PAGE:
Disability Retirement under FERS & CSRS: Being “somebody”

Such a phrase cannot pass by without a reference – whether directly or by innuendo – to that famous scene in, On the Waterfront, when Marlon Brando, playing Terry, tells his brother, “I coulda been somebody, instead of a bum, which is what I am…” “Being” somebody presupposes certain antecedents that need to be explicated, like the archaeologist who carefully brushes away the soil and debris concealing the prize of ancient artifacts, lest the unveiled site remains hidden in the mystery troves of undiscovered histories. To begin with, it establishes a sense of existence, [….] Read More …

Early Retirement from Federal Job due to Disabilities: Setting up the Contingency for Failure

We all engage in it, at times; and like the vertical clearance events, like the high jump, the measurement of the horizontal bar can make a difference by fractions of inches or centimeters, and where we place the bar will determine the outcome of failure or success. “If X, then Y,” we whisper to ourselves daily; “If I am able to get through this day, then it shows that I am better, and…” But medical conditions, especially, have an unique characteristic of skewing and distorting the predictable outcome; and, further, when human desire, unfettered by comparative milestones used as “reality checks” […] Read More …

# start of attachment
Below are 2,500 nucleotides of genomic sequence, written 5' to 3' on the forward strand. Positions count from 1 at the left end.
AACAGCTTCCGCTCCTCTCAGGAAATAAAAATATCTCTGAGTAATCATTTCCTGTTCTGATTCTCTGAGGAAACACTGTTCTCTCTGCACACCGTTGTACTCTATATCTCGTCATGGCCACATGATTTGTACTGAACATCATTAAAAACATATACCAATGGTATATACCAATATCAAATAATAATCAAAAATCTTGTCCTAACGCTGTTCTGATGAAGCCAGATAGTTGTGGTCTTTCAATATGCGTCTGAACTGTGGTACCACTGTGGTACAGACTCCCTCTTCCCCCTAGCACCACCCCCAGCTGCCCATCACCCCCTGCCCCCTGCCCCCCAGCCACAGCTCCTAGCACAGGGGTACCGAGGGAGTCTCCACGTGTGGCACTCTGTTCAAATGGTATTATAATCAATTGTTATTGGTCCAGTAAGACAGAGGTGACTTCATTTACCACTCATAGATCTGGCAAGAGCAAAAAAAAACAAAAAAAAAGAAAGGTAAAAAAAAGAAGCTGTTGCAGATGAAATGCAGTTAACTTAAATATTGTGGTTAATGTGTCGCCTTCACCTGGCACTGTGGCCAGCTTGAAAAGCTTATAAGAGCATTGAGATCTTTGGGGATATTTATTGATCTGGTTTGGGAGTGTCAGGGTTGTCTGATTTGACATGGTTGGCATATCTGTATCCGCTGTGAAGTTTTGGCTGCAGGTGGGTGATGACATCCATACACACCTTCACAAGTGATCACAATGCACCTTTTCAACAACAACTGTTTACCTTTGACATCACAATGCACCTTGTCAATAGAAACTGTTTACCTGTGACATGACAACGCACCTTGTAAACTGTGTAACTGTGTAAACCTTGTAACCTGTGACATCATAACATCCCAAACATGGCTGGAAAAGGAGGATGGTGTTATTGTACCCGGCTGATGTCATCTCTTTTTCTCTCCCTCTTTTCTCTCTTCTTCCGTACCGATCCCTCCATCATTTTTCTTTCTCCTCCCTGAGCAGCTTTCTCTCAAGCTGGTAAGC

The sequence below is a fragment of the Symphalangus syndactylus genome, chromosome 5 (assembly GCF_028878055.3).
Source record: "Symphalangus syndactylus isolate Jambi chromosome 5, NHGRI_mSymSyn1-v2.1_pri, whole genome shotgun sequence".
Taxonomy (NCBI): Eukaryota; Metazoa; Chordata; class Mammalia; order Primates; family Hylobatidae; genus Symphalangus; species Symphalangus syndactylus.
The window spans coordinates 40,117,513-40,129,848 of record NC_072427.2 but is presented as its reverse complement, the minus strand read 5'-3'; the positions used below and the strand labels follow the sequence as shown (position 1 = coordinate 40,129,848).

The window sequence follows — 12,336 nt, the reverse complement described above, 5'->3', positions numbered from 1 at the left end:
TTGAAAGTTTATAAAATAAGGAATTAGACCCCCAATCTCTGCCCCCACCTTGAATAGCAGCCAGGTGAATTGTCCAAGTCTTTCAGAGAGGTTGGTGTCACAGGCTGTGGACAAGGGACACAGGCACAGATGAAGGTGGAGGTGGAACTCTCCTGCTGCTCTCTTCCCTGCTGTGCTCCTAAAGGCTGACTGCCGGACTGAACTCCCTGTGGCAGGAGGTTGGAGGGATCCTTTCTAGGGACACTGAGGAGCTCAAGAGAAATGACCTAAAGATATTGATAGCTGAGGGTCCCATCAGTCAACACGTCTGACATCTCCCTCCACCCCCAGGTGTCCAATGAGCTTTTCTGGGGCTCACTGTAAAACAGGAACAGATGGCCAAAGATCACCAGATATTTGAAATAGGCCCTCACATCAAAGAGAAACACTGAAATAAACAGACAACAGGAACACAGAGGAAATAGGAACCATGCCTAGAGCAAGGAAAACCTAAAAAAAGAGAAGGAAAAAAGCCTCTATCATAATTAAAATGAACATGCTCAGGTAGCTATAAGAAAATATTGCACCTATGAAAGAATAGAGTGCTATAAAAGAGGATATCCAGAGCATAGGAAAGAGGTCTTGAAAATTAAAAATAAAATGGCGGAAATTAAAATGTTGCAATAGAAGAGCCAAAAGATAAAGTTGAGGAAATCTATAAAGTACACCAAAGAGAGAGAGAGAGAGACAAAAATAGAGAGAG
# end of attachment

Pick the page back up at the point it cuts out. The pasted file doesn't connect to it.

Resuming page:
Federal Disability Retirement from OPM: Identity Crisis

It is how we view ourselves as one entity among others; where the I-Thou relationship corresponds to the perspective we have of ourselves, of others, and within the micro and macro-communities we engage and with which we interact. Who we are; how we see ourselves; what constitutes value and worth; whether productivity is defined merely by the volume of paperwork shuffled, or in the manufacturing of items shipped to far-off places; and the constancy of eyes which discern the essence of a person’s place in society. […] Read More …

FERS & CSRS Disability Retirement: The Causal Contingency

If X, then Y; but the problem is that most of us want to skip over the predicated contingency, and move directly to the conclusion without the necessary and sufficient satisfaction of attending to the prerequisite of X. The consequences of such inaction, or impatience in order to achieve the end-goal, is that when the subversive act of avoidance and disregard results in the inevitable and disastrous compulsion of causal catastrophe, we then attempt to “make up” for “lost time”, and quickly engage in band-aid devices to try and rectify the original misdeed. […] Read More …